To review the concept of symmetry, see the section Transformations  Symmetry.
On this page, we will expand upon the review concepts of line symmetry,
point symmetry, and rotational symmetry, from a more geometrical basis.
Basically, a line of symmetry is a line that divides a figure into two mirror images.
The figure is mapped onto itself by a reflection in this line.

A set of points has line symmetry if and only if there is a line, l, such that the reflection through l of each point in the set is also a point in the set. (May also be referred to as reflectional symmetry.) 


Certain figures can be mapped onto themselves by a reflection in their lines of symmetry. Some figures have one or more lines of symmetry, while other figures have no lines of symmetry.
(Remember, if you fold the figure on a line of symmetry, the folded sides coincide.)
Lines of Symmetry:
Not all lines that divide a figure into two congruent halves are lines of symmetry.
Some special circumstances:
In regular polygons (where all sides are congruent and all angles are congruent), the number of lines of symmetry equals the number of sides.
(Start by drawing the lines through the vertices.) 


When working with a circle, any line through the center of the circle is a line of symmetry.
There are an infinite number of lines of symmetry. 


Basically, a figure has
point symmetry when it looks the same when upsidedown,
(rotated 180º), as it does rightsideup.

A figure has point symmetry if it is built around a point, called the center, such that for every point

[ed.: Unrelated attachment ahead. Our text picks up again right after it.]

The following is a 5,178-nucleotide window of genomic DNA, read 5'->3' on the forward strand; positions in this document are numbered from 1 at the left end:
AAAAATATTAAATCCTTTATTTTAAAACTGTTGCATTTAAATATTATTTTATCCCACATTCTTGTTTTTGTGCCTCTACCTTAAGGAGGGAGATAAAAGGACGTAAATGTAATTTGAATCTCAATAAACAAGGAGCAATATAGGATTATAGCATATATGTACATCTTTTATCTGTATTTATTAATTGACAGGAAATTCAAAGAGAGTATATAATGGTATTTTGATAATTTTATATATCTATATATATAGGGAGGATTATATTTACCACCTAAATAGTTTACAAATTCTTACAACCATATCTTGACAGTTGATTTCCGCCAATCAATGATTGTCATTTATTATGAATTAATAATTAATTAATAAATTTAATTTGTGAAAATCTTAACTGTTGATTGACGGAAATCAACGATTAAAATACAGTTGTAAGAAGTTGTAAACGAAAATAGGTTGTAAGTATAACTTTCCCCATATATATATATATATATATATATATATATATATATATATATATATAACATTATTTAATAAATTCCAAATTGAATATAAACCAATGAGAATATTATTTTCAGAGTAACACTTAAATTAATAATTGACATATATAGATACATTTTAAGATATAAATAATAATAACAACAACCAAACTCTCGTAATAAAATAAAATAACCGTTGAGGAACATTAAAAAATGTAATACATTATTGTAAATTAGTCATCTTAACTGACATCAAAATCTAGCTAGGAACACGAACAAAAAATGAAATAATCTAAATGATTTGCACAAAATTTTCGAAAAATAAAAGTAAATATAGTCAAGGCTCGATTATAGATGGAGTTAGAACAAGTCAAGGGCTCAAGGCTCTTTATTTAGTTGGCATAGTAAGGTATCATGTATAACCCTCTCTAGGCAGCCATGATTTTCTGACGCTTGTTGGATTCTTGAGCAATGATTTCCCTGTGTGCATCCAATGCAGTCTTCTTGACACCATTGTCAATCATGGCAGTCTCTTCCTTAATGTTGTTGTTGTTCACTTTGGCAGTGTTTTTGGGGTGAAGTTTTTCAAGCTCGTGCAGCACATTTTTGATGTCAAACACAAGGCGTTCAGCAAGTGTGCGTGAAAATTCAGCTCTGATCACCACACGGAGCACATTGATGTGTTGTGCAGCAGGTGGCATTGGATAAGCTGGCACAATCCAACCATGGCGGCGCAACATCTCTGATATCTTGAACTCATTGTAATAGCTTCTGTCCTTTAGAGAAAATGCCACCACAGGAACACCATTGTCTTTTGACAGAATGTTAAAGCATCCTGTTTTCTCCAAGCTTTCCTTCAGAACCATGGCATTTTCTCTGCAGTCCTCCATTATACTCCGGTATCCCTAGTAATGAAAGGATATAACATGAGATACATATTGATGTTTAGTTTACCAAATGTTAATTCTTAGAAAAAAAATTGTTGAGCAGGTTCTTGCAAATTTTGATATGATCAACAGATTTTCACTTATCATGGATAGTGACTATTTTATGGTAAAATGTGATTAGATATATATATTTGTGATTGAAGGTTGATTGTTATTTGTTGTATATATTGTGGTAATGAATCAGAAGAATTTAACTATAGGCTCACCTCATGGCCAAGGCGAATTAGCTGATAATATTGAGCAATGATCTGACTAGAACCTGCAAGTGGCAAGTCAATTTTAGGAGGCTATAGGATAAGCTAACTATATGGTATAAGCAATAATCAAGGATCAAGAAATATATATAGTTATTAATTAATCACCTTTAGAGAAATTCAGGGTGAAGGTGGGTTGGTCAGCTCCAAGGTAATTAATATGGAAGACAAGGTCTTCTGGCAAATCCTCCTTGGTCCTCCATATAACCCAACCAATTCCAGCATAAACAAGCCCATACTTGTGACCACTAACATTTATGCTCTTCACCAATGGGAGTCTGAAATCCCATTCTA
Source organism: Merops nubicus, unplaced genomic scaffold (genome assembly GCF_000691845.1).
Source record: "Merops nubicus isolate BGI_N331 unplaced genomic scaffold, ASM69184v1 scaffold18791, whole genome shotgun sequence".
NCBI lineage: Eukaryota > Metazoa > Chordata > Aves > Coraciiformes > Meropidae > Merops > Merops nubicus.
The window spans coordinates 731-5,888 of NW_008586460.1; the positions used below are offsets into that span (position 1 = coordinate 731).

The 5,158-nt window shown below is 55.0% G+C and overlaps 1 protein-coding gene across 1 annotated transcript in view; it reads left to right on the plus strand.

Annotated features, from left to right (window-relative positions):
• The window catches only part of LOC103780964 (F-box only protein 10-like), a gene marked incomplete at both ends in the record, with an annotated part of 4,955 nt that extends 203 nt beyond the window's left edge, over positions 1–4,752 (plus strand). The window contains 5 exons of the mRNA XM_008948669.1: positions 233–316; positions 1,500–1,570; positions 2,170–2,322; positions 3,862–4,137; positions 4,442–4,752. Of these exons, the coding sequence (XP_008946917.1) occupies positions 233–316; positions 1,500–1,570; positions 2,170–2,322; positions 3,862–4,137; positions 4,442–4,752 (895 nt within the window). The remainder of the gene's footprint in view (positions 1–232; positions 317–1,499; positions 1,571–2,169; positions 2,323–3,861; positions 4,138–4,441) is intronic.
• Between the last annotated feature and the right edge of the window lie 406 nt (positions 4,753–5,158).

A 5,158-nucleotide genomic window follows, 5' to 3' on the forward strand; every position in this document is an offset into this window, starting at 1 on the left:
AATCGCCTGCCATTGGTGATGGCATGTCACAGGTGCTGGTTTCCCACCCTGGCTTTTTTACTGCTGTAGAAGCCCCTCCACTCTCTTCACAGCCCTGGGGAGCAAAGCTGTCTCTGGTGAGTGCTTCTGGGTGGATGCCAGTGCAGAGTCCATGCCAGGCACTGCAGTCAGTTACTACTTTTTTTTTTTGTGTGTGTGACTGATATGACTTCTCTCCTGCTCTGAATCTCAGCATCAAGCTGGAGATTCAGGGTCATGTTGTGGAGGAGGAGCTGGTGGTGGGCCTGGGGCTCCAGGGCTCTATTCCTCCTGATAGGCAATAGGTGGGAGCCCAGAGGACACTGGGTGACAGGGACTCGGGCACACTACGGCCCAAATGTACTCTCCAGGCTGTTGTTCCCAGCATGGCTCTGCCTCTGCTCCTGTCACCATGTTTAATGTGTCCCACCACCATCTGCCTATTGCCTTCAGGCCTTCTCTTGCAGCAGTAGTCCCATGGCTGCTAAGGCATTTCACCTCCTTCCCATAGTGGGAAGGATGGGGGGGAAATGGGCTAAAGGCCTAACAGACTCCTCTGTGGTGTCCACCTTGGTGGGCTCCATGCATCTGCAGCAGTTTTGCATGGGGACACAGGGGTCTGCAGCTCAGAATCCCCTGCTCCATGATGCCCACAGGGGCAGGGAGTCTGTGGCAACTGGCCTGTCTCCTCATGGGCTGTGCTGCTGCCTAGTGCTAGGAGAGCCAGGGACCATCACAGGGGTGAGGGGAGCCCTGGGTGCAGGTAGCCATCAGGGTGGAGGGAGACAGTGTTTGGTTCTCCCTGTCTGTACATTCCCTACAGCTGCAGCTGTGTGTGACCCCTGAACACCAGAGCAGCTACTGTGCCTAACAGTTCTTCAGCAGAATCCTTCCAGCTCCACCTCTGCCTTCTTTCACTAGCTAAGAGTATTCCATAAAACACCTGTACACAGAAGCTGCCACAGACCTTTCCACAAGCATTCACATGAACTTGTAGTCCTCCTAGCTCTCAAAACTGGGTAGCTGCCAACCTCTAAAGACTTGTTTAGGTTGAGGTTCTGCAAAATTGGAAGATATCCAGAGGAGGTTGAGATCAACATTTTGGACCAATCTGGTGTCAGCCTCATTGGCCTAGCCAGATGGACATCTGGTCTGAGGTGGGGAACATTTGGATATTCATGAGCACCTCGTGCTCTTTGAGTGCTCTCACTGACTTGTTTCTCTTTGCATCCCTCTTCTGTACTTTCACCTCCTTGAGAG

on the figure there is another point directly opposite and at the same distance from the center. (Point symmetry can also be described as rotational symmetry of 180º or Order 2.) 

Examples of geometric figures in relation to point symmetry:
Point Symmetry 
Point Symmetry 
No Point Symmetry 
No Point Symmetry 
Basically, a figure has rotational symmetry if when rotating (turning or spinning) the figure around a center point by less than 360º, the figure appears unchanged. The point around which the figure is rotated is called the center of rotation, and the smallest angle needed for the "spin" is called the angle of rotation.

A geometric figure has rotational symmetry if the figure appears unchanged after a 

rotation about a point by an angle whose measure is strictly between 0º and 360º. The angles of 0º and 360º are excluded since they represent the original position (nothing new happens). The angles of rotational symmetry will be factors of 360. 

The number of positions in which the rotated object appears unchanged is called the
order of the symmetry. Order 2 implies an unchanged image at a rotation of 180º (splitting 360º into 2 equal parts). Order 3 implies an unchanged image at 120º and 240º (splitting 360º into 3 equal parts), and so on. Order 1 implies no true rotational symmetry exists, since a full 360 degree rotation is needed to again display the object with its original appearance.
There is a relationship between the angle of rotation and the order of the symmetry.
Examples of geometric figures and rotational symmetry:
Spin this parallelogram about the center point 180º and it will appear unchanged.
Order 2. 
Spin this equilateral triangle on the center point and every 120º it will appear unchanged.
Order 3.

Spin this square about the center point and every 90º it will appear unchanged.
Order 4. 
Spin a regular pentagon on its center point and every 72º it will appear unchanged.
Order 5.

Not all figures have rotational symmetry. A trapezoid, for example, when spun about its center point, will not return to its original appearance until it has been spun 360º. It has no rotational symmetry. Order 1.
Remember that Order 1 really means NO rotational symmetry.